Finally, Vasilis Lolos has created a funny fright of a book with his graphic novel Last Call (the first book in a new series). From the always impressive Oni Press, Last Call is about Sam and Alec who are out cruising late one night banging their hands to some very loud music when their car suddenly stalls on a lonesome hallway and they find themselves transported onto a train in a demon dimension. These guys are not vampire slayers, not by a longshot. “This isn’t a TV show! We’re in hell!! Our parents were right! Listening to metal will doom our souls and now we are paying the price!!
As the two of them open one door after another on the train and get more and more freaked out by what they see, Lolos has a blast with the artwork, crafting some truly bizarre creatures. The train is normal, but that’s the only thing that makes sense. The passengers are monstrous, the conductor is a violent soldier-type bent on murder for all those without a ticket (guess who don’t have tickets?) and the cars seem to shift in size at will.
The Last Call is gearing up to be a very good time on the dark side. Lolos has created a character in Sam who reacts exactly as you would expect a slacker teen to and Alec, who gets thrown off the train in a terrifying confrontation with the Conductor, is looking less like a pal and more like monster boy as the first book ends. I loved how no one is how they appear in this book; how the good and bad guys are hard to identify and also the all out creepiness of the setting. It’s a train to hell and the boys got there by stealing a car and listening to loud music. What better metaphor could there be for your teen years? I look forward to the second book and seeing what happens next for Sam and all of his fellow passengers.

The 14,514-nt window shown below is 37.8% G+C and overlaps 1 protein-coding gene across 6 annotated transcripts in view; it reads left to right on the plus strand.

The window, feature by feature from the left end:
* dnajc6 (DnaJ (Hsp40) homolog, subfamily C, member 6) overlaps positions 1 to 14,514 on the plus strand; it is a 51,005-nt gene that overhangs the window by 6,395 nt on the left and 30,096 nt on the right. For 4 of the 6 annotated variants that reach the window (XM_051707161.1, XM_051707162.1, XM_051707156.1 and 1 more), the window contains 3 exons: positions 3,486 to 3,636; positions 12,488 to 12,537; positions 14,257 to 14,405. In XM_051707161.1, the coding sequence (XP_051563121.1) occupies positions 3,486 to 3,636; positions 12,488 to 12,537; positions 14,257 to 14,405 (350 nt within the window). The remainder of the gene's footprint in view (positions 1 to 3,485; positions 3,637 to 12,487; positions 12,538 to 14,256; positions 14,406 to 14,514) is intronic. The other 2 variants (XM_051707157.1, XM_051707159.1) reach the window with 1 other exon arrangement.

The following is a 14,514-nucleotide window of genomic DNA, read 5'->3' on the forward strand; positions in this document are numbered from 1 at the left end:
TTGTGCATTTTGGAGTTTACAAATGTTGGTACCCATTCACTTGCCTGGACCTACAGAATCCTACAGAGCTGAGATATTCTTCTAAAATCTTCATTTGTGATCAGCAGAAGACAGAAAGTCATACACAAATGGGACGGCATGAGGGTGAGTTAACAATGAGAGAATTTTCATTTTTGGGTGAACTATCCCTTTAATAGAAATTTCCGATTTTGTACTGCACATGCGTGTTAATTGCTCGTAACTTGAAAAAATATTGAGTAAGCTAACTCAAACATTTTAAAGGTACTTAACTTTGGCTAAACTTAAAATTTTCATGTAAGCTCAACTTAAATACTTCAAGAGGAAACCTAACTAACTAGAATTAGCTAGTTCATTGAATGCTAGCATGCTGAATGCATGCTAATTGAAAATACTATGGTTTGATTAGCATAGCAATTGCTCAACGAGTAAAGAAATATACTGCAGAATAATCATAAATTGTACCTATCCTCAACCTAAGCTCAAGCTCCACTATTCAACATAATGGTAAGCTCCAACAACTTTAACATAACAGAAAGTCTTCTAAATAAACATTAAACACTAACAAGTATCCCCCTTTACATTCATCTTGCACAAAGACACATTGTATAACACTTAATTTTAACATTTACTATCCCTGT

Until next month, you can check me out at chasingray.com where there will be a lot of discussion of scary books in the month of October.
Cool Read: Mark Svendsen’s Circus Carnivore is one of those picture books that would be mostly lost on the under-five set. This is for lovers of Emily the Strange and Courtney Crumrin and all things Wednesday Addams. It also has a huge dose of Edward Gorey’s sly creativity thrown in and is a must have for the Nightmare Before Christmas crowd (of which I am a proud member).
The story, told in rhymes that include words like “noise-a-matron” and “thunder-undertrod,” is written across full page illustrations courtesy the fiercely imaginative mind of Ben Redlich. I can’t say enough about these illustrations which dazzle and disturb. The heart of the tale however is Kate, who allows the reader to peek inside her head, where her “cranky and pernickety” self is controlled by a host of odd little people operating interesting machines which send out words through Kate’s mouth. (“And they make whatever noise they choose/To show the world I’ve got the blues…”) The whole thing is a cacophony-filled ride on the dark end of the carnival (many echoes of Something Wicked This Way Comes) as seen through the eyes (and heart) of a little girl who is strange in all the best way. Clearly Svendsen and Redlich had a lot of fun with this book and it shows on every page. I wouldn’t share it with the little little ones (they won’t get the jokes), but for any angry teenager (or very creative soul) then it’s a dark artsy winner from start to finish.